Sunday, April 11, 2010

Dissecting The Great Firewall Of China

China has always been a subject of legend and mystery, in "Western" (non Asian) culture. Recently, one unique Chinese artifact - the Great Firewall Of China - has become a subject of legend and mystery too. For both bloggers (publishers of both Blogger and other blogs - and of various web sites) and bloggees (readers of both Blogger and other blogs - and of various web sites), and for people inside China and outside, the GFWC is the subject of discussion in both techie and non techie blogs, forums, and web sites.

People inside China wonder
Why can't I see my Blogger blog?
and people outside China wonder
Why can't my readers, inside China, see my blog?
And those are the simple questions.

People inside China, more realistically (and echoing some of the questions seen occasionally in Blogger Help Forum: Something Is Broken) ask
Why can't I see all of my Blogger blogs?
or
Why can I see my Blogger blogs, but not my neighbours Blogger blogs (my FaceBook page, my Tweets, ...)?
and people outside China wonder
Why can't some people inside China see (not see) some of my blogs (my web sites, my FaceBook, my Tweets, ...)?


And these questions are asked, differently, by native Chinese citizens, non Chinese citizens, and visitors to China. And everybody will have different observations, and different questions.

The fact is
  1. The GFWC is not one single filter. It, like other Internet components is complex, and is redundant.
  2. The GFWC is not absolute. It, like other Internet components is lossy. It is subject to both false positives (It blocks some content, some of the time, which it should not block.), and to false negatives (It fails to block some content, some of the time, which it should block.).


Compounding the confusion, we have read that Chinese authorities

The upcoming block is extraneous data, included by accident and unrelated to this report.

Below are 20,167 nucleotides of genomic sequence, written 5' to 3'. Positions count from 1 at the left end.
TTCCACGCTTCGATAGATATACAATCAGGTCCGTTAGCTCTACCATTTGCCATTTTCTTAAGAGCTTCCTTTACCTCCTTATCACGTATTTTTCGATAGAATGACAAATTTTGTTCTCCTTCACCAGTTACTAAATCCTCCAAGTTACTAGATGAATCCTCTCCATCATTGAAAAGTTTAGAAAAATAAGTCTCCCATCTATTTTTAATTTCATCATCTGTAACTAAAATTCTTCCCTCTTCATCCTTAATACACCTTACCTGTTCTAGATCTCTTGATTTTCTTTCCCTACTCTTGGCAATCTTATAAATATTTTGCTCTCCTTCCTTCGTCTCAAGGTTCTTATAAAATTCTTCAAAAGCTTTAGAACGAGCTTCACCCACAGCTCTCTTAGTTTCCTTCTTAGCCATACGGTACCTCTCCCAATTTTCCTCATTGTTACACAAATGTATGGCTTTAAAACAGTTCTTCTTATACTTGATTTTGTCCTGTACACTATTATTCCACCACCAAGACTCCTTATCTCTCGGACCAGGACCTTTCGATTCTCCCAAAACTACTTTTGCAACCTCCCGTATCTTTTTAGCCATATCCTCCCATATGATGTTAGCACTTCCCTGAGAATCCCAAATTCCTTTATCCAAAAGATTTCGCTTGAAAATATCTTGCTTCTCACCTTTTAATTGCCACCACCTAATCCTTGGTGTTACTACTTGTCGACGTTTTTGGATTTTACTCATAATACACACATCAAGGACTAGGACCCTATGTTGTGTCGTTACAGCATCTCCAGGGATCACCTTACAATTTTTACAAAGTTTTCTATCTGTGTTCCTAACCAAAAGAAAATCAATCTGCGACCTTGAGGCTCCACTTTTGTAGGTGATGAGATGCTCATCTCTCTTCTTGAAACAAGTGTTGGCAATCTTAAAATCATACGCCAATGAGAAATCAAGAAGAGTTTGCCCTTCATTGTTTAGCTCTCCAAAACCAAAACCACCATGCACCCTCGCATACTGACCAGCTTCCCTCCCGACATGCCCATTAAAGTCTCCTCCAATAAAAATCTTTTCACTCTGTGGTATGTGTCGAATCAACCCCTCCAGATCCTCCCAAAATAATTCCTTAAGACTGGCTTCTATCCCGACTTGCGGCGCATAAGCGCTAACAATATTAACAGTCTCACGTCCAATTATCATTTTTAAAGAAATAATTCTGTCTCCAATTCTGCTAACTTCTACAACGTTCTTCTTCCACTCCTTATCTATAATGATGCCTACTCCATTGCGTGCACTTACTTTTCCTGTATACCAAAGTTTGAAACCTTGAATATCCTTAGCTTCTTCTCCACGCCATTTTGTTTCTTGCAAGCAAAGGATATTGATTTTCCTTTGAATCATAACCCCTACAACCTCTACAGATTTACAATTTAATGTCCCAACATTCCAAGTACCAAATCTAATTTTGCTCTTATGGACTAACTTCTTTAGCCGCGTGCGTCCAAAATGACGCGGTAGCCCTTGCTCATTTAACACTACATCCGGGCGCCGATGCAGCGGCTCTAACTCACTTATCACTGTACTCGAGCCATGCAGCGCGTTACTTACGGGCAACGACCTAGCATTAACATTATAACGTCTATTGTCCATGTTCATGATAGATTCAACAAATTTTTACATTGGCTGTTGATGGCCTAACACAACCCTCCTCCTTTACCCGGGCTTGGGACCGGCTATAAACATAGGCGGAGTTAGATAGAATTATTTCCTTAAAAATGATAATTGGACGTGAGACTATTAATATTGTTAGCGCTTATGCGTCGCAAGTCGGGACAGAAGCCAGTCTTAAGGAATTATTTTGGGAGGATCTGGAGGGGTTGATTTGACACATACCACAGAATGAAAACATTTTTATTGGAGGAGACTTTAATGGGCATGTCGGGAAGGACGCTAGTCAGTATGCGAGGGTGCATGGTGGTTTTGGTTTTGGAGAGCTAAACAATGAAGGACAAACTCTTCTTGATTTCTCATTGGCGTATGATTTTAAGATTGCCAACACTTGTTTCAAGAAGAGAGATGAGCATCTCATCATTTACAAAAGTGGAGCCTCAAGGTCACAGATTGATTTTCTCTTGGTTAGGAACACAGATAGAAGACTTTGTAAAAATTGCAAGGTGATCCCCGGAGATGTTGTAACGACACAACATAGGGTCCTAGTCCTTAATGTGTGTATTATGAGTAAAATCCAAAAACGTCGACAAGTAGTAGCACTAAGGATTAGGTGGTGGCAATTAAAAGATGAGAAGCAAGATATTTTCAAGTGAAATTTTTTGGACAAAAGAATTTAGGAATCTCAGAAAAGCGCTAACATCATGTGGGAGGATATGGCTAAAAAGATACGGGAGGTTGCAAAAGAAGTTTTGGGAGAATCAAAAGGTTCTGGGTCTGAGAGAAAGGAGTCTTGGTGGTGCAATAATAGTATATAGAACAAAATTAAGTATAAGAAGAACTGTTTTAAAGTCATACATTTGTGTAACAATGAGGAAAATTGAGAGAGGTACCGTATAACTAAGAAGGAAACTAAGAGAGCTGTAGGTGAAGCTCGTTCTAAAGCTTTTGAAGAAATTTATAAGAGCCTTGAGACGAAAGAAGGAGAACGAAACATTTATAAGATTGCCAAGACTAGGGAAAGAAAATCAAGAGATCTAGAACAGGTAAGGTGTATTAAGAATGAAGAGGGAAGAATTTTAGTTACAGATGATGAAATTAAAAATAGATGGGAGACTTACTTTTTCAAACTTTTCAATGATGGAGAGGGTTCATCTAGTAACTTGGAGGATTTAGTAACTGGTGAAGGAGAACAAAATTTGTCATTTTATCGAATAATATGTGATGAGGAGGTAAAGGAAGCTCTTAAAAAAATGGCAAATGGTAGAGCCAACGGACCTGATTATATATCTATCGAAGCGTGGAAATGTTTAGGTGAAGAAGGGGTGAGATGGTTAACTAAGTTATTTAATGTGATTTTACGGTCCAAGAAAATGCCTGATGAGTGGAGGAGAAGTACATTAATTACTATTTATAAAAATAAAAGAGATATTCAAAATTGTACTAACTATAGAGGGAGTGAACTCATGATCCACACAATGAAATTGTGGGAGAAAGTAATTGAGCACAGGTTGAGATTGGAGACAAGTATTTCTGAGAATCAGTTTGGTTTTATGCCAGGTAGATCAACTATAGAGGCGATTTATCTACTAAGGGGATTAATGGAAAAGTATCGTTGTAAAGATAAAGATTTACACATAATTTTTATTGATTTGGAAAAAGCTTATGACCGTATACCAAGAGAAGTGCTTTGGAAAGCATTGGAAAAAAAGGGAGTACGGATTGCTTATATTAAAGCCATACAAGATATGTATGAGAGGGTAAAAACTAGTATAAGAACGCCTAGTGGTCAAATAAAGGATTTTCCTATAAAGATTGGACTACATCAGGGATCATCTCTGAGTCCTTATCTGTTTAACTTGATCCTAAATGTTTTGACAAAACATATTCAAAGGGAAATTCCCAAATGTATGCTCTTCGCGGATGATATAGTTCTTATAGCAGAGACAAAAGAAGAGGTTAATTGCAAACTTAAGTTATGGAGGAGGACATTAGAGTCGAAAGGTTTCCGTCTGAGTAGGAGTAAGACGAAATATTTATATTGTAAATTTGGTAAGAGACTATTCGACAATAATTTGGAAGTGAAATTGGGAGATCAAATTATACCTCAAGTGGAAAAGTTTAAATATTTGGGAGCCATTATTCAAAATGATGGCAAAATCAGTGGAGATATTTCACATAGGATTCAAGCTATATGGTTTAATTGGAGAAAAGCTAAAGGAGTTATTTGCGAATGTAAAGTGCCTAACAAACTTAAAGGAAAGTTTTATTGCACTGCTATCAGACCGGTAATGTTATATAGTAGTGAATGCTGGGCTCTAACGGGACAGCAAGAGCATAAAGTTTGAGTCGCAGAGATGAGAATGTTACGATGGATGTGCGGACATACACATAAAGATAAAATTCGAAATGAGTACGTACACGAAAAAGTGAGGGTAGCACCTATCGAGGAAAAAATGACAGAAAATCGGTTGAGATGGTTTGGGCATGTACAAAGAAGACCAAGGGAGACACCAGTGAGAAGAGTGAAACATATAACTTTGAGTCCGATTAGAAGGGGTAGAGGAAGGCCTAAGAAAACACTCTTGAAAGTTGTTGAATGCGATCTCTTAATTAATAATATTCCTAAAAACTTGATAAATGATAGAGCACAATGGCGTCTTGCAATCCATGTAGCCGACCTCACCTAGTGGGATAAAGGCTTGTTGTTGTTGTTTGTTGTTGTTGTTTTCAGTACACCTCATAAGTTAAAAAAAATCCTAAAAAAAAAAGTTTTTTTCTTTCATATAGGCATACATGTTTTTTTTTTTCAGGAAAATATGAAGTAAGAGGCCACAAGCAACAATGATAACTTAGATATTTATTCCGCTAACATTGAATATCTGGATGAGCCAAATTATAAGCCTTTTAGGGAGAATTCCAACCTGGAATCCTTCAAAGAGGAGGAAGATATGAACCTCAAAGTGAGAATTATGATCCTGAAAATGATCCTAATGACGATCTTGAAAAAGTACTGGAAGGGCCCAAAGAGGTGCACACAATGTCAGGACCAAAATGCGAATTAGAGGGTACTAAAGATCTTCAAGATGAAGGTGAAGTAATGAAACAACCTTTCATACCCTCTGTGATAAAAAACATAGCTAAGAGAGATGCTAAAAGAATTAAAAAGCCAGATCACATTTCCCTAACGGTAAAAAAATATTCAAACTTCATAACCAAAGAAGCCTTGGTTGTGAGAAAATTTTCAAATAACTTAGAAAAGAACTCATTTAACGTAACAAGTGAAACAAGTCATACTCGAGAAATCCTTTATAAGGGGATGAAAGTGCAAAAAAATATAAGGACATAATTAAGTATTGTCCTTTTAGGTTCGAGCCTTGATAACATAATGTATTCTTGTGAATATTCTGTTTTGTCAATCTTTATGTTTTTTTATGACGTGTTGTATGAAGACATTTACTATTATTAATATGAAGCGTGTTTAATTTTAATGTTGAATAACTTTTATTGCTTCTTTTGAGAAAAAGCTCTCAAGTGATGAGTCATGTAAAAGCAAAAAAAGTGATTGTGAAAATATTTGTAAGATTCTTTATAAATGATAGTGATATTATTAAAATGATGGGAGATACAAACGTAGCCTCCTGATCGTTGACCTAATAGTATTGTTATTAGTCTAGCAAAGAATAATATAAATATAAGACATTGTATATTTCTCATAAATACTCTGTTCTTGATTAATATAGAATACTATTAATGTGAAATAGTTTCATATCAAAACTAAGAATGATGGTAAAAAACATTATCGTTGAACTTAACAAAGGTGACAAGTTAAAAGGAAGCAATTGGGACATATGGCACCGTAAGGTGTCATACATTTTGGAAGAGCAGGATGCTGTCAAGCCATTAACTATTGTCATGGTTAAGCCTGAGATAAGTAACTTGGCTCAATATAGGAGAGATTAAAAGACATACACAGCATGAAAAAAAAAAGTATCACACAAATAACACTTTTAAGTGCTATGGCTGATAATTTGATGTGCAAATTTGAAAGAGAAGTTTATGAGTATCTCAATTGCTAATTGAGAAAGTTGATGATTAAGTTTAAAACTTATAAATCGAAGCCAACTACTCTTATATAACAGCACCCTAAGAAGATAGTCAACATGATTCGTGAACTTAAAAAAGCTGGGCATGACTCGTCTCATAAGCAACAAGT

1. Know that the GFWC is not absolute. Some Chinese citizens, some of the time, can access content which the GFWC should filter - were it absolute and 100% reliable.
  2. Don't care that it's not absolute. The Chinese are a pragmatic people, and the authorities depend upon lots of Government approved content available to all Chinese people, to overwhelm the non approved (foreign and internal) content that's sometimes available to some citizens. And there are other censorship techniques which are used, too.


Wikipedia: Golden Shield Project identifies 5 different types of GFWC techniques. Each of the 5 different types will have different characteristics. Capriciousness, False Negative / False Positive Count, Latency - are all consequences of any firewall, and will vary depending upon techniques used.

Remember China is one of the largest countries in the world - both demographically, geographically, and politically. Internet structure will reflect each of those characteristics.

Capitalism in China has been known to cause variations in the GFWC.
During the 2008 Olympic Games, Chinese officials told Internet providers to prepare to unblock access from certain Internet caf├ęs, access jacks in hotel rooms and conference centers where foreigners were expected to work or stay.[7]


The Chinese government knows that its country depends upon tourism dollars. Different areas of the country, which will be more or less visited by foreigners, will have better Internet service, and probably more costly and effective filtering. The effects from the Olympic Games unblocking didn't go away immediately, in every hotel and conference center.

The bottom line here is that anybody who visits China, and anybody who produces a blog or web site and targets Chinese readership, should expect some unavailability varying both place to place, and time to time. Anybody who expects consistent availability, or consistent unavailability, is in for a surprise.

>> Top

1 comment:

Lex Li said...

Before Google Reader is blocked, Chinese citizens can subscribe to Blogger sites. That's how I keep reading this blog. :)